VIFF 09: Day 15 10/16/2009
Directed by Mariano Llinas
Extraordinary Stories is one of the biggest, and certainly one of the most welcomed surprises I’ve had at cinema in recent memory. At over 4 hours long, with a complex multiple story narrative, it is not likely to receive widespread distribution. I must say it is worth all the effort it may take to see it.
The opening scene is so over narrated, that right away we clue in to the fact that this is a film that wants to comment on narration. In fact, Extraordinary Stories both celebrates and criticizes narration; sometimes it goes too far and does the thinking for us; other times we are shown how invaluable narration can be as it reveals things to us that could not otherwise be revealed. In one instance, we think there may be a typo within the subtitles when a female character is referred to as "he". However, perhaps this is not a typo, but the narration calling attention to itself as something that may be lying as it applies narrative to ambiguous images. One critic likened the ironic tone of the narration to that of Dogville. Although, I don’t find them too similar, but the films do bear likeness in one regard; they both bring attention to the power of our own imagination. Whereas Dogville asks us to accept a soundstage as a small American town, Extraordinary Stories asks us to apply the detailed narration to less than detailed images, and therefore has us complete the stories ourselves.
Narration isn’t the only thing deconstructed in the film. Many storytelling devices are utilized and broken down; each wielded to perfection by filmmaker Mariano Llinas. The soundtrack is unbelievably varied. Llinas uses melodramatic music that underlines emotions, avant-garde guitar, spaghetti western music, and pop songs. The film is not afraid of approaching cheesiness. Moreover, the film is not afraid of anything.
To accept Extraordinary Stories only as a deconstruction would be very unfair. The film has brilliant stories of its own to tell. It hits nearly every note you can think of. The drama is intriguing and the characters interesting and mysterious. Certain moments achieve an emotional resonance of impressive effect, such as a scene featuring a dying lion. Also, the film has a killer wit that never failed to make me smile, and I often found myself laughing out loud. Extraordinary Stories has a narrative force to be reckoned with, that constantly drives forward and always engages and entertains.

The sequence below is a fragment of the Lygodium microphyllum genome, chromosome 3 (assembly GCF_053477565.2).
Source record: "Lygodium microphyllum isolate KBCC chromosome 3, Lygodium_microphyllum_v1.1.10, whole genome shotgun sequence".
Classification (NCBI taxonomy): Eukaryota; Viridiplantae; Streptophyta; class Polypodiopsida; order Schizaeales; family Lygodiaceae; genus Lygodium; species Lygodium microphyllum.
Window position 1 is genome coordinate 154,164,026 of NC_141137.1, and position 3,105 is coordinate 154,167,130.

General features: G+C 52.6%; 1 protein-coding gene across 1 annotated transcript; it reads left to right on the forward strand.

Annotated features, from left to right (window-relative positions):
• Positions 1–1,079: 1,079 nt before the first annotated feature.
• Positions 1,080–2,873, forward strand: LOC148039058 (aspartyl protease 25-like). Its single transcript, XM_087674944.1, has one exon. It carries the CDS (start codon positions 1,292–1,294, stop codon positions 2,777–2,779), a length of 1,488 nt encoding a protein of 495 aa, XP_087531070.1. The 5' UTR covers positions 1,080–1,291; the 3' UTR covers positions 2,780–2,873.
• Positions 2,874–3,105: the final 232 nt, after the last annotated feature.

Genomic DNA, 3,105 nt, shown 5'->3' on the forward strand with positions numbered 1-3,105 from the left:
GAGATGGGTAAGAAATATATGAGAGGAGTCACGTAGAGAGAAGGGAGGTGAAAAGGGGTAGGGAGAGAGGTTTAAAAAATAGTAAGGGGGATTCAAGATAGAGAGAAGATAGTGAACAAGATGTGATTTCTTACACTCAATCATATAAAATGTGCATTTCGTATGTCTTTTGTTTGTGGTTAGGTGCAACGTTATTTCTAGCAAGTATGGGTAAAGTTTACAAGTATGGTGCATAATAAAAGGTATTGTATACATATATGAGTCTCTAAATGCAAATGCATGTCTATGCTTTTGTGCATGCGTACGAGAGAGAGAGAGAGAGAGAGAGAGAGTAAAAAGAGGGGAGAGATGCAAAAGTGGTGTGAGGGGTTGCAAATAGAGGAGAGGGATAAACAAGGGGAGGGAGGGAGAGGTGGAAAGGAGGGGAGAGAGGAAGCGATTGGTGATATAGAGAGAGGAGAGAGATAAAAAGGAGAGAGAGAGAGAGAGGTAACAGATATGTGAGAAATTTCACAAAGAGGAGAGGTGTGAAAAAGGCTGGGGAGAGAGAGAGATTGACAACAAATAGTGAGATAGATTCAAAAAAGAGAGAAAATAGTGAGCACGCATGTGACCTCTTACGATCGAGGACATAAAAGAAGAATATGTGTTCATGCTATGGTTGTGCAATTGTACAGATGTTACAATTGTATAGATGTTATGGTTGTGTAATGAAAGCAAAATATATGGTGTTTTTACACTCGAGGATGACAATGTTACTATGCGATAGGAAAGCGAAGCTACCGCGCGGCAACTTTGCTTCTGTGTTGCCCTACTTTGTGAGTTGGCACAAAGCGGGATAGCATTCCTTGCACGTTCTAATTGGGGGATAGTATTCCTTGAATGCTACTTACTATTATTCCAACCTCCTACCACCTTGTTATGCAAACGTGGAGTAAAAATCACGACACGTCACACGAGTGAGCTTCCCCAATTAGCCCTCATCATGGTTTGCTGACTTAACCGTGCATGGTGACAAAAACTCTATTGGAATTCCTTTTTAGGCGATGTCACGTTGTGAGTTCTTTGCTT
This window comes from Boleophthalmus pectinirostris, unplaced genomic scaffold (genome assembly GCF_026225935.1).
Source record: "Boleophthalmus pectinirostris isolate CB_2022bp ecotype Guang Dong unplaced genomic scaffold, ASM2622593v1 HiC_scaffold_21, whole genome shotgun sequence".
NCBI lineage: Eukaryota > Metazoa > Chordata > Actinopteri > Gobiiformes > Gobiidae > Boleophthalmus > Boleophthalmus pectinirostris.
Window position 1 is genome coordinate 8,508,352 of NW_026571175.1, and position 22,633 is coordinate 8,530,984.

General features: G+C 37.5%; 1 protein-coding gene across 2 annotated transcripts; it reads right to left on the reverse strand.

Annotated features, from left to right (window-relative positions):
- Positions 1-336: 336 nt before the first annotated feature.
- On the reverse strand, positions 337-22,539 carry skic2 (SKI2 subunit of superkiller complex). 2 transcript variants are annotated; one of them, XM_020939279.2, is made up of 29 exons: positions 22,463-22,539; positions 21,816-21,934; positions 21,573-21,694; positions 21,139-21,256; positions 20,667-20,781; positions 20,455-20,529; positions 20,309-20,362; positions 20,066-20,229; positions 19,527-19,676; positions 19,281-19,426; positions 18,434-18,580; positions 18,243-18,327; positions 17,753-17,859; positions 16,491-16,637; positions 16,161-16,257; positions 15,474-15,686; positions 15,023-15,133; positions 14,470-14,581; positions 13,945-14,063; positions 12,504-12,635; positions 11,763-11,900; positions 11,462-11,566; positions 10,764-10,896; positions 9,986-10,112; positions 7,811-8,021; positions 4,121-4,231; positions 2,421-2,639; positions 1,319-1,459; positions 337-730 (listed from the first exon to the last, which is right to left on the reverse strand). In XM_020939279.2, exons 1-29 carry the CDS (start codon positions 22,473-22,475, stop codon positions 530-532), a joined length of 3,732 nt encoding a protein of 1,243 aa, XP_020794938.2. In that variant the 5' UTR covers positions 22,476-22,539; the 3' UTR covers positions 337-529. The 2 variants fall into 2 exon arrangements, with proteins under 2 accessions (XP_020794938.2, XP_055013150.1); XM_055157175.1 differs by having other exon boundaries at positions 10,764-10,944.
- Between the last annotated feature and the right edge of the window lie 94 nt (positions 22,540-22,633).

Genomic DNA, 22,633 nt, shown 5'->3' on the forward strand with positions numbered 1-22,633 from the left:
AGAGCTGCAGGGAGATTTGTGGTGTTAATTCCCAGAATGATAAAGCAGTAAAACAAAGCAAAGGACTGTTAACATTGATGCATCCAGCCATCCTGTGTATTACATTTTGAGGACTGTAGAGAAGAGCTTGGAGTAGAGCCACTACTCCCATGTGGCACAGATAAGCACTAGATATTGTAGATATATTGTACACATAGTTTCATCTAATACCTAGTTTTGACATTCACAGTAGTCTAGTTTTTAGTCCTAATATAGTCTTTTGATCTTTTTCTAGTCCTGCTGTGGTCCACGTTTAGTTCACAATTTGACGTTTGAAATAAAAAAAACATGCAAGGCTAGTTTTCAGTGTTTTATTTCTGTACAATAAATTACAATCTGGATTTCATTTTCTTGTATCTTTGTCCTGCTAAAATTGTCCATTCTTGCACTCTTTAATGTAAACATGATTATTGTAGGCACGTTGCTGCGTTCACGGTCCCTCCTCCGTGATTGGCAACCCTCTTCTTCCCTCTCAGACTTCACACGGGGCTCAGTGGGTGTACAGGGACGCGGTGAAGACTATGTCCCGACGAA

The film is broken into chapters, and certain segments seem have singular intents all of their own. One scene has one main character locked in a hotel room, watching people from his window, applying stories to them, not unlike how the narrator and we are applying stories to the characters in the movie. One especially memorable and completely unexpected tangent tells the story of a woman and her two suitors, which ends up being a wonderful summation of love and relationships. The way women in the film are portrayed is admirable. They are each noted for their intellect and personality rather than physical appearance. All of the many stories contained within the film are, indeed, extraordinary.
The three main stories of the film each have a nameless protagonist (they are referred to as X, Z and H). The narrator provides us with their thoughts and even their spoken words, as we never actually hear them speak. Llinas makes us feel as though we are characters in Extraordinary Stories. The film is as involving as any this year.
Llinas infuses the film with an incredible liveliness and sense of discovery. Such a feat is made all the more remarkable by the fact that this is his debut feature film (at the age of 34). I am in complete and utter awe. The film works as a brilliant deconstruction of storytelling, but also as brilliant storytelling. Some have claimed it to be literary, due to its narration, but such a remark is ridiculous; Extraordinary Stories bleeds cinema. It is a work of genius beyond measure.
posted by adam cook